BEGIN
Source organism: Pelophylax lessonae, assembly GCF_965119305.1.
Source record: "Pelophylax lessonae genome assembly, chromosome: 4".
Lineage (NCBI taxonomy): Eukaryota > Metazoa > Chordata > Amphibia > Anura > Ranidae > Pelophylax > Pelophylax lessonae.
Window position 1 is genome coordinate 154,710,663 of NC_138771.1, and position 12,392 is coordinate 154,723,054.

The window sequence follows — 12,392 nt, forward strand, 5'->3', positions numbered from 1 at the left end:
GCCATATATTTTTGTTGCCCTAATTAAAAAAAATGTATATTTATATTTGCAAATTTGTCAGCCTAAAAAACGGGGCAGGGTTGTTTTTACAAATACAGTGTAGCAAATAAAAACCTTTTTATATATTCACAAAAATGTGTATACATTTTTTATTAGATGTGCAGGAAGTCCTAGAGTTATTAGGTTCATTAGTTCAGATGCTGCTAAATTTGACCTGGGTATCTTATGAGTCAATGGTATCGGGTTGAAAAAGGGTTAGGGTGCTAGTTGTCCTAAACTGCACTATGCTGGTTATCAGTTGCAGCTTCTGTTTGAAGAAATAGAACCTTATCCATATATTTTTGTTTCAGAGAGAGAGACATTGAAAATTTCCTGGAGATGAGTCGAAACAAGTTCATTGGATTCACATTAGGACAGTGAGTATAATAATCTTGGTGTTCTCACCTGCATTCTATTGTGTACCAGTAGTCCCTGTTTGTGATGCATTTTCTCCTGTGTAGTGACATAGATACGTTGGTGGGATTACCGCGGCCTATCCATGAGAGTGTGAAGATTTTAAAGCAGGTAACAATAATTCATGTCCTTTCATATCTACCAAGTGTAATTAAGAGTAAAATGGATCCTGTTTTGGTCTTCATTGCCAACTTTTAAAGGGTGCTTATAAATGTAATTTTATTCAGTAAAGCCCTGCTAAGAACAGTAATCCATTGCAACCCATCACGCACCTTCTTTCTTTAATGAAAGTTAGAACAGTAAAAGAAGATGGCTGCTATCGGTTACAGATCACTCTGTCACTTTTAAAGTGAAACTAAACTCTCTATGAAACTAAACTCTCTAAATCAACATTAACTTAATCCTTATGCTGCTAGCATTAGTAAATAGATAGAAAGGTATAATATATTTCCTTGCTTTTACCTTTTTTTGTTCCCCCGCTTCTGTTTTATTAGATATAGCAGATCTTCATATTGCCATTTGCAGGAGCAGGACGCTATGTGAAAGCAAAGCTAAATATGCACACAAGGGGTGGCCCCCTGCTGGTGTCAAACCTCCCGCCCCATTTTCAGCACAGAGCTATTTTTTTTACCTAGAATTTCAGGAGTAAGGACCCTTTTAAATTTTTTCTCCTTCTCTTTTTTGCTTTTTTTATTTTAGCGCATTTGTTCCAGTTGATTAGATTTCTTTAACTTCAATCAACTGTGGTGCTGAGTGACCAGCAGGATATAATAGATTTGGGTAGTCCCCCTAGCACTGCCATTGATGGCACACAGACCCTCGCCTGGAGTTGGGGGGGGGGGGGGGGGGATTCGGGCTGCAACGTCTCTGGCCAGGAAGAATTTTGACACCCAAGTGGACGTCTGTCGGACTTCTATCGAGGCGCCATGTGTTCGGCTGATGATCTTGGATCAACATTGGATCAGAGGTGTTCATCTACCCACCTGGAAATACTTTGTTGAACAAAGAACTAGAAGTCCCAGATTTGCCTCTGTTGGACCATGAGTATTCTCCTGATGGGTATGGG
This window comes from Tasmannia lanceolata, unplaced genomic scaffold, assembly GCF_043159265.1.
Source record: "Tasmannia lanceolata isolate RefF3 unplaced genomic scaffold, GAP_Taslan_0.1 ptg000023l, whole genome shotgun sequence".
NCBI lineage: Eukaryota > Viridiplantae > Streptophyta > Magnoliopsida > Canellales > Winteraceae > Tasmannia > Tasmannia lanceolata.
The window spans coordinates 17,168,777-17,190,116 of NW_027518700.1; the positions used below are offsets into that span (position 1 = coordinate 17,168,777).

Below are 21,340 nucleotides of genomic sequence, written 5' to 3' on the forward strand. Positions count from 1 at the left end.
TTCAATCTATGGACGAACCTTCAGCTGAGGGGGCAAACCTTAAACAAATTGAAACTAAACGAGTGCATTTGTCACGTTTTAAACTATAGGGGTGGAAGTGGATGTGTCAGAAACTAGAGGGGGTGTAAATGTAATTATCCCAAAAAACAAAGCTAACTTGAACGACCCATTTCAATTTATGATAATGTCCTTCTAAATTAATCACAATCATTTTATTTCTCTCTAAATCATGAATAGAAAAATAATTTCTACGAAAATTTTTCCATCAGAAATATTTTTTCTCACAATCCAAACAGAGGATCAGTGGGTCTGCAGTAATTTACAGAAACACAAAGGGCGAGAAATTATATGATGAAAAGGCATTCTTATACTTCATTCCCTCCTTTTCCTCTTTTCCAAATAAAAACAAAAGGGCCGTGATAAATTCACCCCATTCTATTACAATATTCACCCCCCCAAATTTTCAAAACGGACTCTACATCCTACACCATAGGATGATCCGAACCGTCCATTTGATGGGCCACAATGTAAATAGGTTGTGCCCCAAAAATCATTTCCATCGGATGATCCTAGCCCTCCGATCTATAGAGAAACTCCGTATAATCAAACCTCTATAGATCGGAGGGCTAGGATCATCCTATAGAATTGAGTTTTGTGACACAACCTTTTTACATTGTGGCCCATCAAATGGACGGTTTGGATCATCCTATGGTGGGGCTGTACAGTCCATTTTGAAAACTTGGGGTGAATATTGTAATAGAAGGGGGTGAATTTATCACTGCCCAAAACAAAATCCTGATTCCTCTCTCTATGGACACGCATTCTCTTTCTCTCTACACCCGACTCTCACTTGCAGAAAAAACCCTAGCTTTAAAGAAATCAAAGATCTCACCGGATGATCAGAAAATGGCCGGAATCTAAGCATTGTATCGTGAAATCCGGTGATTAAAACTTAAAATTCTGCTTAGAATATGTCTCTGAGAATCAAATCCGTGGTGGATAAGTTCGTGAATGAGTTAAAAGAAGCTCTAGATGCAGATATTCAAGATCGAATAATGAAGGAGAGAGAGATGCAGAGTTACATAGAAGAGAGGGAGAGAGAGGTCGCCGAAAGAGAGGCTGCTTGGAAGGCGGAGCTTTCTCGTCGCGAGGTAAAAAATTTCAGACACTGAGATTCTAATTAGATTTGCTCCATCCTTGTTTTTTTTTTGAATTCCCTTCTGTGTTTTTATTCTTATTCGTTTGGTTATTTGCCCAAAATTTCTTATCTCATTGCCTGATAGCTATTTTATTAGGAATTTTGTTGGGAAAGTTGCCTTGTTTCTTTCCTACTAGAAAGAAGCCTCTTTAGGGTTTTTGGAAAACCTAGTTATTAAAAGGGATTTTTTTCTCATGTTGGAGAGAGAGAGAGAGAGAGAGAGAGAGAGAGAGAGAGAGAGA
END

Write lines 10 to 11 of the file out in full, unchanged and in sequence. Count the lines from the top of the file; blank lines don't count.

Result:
The window spans coordinates 17,168,777-17,190,116 of NW_027518700.1; the positions used below are offsets into that span (position 1 = coordinate 17,168,777).

Below are 21,340 nucleotides of genomic sequence, written 5' to 3' on the forward strand. Positions count from 1 at the left end.